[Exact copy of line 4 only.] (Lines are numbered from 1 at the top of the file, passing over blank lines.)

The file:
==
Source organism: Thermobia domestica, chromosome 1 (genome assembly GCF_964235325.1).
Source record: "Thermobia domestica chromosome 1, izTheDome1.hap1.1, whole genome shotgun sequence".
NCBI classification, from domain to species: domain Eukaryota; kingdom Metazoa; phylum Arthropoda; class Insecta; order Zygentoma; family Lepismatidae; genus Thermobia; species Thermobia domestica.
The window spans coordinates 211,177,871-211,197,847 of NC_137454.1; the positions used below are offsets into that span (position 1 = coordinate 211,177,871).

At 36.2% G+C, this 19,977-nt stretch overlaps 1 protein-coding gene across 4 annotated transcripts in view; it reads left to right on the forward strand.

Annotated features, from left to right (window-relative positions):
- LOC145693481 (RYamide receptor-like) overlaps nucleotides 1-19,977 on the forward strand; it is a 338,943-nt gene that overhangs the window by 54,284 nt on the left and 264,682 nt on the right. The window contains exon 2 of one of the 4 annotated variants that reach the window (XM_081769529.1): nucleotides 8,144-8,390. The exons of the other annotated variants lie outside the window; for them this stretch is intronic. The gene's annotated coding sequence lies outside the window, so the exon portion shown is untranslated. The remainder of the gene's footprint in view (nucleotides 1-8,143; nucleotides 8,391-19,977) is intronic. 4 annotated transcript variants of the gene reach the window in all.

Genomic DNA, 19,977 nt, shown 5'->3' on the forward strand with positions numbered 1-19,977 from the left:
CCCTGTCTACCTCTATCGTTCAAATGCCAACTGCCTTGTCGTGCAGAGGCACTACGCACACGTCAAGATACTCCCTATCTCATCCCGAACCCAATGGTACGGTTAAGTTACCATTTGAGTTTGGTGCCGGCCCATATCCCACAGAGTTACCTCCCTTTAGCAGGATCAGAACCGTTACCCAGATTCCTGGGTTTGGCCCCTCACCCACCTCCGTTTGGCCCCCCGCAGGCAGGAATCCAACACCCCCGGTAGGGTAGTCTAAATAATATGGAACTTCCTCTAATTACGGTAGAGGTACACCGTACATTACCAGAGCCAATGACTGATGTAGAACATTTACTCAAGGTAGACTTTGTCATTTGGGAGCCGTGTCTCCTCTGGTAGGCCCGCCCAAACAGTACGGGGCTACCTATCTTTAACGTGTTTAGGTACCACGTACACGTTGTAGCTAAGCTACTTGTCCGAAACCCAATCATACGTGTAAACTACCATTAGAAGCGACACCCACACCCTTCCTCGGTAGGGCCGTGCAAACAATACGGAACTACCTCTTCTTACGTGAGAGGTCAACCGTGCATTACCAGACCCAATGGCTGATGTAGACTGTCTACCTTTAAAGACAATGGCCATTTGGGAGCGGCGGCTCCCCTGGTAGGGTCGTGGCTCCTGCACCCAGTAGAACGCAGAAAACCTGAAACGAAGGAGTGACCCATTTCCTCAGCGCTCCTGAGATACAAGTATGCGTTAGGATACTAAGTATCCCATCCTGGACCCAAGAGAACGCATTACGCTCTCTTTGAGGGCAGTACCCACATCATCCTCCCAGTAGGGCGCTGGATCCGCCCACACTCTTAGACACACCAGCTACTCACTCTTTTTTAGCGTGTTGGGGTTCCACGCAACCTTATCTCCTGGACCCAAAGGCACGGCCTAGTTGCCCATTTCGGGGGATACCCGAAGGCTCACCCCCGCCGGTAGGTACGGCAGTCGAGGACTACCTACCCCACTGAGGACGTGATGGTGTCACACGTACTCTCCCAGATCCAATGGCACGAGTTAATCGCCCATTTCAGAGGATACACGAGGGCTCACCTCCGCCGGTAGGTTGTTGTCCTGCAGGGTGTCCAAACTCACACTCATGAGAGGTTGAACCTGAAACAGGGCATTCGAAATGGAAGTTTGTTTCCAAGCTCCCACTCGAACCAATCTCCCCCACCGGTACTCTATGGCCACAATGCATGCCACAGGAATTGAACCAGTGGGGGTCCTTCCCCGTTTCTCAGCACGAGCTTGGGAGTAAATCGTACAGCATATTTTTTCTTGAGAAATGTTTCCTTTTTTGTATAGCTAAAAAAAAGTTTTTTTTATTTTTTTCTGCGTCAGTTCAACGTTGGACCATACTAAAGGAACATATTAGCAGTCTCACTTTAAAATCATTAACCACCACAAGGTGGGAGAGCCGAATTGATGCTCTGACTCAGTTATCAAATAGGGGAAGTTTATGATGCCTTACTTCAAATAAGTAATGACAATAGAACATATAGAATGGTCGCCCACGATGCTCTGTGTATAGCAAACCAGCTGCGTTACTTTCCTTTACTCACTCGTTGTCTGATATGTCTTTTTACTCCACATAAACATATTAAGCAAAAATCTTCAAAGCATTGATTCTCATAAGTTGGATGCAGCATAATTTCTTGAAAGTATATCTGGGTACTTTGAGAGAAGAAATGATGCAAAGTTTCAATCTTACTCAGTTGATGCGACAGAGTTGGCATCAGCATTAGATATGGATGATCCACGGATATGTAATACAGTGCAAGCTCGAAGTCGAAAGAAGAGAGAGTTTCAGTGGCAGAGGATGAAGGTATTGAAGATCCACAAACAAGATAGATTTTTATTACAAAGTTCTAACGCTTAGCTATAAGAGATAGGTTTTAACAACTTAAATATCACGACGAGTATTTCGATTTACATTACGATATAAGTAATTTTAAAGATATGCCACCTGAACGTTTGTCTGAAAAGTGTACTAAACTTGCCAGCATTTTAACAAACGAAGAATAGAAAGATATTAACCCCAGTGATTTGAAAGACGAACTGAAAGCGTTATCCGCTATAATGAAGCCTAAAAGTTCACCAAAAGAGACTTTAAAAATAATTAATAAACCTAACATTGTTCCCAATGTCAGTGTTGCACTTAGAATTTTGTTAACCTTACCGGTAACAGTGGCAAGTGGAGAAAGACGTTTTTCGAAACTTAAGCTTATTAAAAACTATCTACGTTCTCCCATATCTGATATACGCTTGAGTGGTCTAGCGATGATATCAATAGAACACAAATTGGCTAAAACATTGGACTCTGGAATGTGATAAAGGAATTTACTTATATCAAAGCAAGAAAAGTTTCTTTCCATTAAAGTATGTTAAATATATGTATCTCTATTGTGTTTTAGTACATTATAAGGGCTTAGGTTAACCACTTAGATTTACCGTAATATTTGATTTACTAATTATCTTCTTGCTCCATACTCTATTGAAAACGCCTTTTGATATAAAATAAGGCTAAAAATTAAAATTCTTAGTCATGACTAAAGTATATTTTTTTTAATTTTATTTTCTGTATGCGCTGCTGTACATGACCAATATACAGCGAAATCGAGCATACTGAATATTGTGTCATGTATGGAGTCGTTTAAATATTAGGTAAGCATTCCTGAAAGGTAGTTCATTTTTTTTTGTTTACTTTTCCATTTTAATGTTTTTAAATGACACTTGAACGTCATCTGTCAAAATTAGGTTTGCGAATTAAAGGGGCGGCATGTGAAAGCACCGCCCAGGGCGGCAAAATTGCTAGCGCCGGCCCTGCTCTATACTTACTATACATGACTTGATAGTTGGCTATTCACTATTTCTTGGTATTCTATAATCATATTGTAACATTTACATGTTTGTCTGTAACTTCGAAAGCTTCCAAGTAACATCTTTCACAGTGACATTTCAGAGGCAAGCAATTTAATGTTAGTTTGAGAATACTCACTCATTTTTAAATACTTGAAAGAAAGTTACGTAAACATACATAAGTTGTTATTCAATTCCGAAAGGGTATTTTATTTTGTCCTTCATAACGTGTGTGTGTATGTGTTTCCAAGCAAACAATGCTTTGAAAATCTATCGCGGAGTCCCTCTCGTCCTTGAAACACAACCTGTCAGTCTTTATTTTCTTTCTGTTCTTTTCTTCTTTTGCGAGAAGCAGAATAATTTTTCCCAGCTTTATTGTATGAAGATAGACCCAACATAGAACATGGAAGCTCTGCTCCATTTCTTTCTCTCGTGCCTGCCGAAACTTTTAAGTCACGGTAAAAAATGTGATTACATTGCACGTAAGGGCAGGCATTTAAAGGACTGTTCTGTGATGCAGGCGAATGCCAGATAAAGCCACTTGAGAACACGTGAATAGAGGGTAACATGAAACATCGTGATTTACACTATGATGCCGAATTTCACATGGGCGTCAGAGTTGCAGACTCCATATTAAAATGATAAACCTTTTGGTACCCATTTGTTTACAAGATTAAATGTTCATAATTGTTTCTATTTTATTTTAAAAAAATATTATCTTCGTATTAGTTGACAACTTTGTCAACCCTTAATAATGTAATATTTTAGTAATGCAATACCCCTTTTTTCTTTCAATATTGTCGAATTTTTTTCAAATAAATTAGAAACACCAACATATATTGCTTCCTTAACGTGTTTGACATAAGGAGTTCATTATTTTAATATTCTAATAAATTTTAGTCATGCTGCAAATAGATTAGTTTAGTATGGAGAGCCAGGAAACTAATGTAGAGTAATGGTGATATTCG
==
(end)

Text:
The window spans coordinates 211,177,871-211,197,847 of NC_137454.1; the positions used below are offsets into that span (position 1 = coordinate 211,177,871).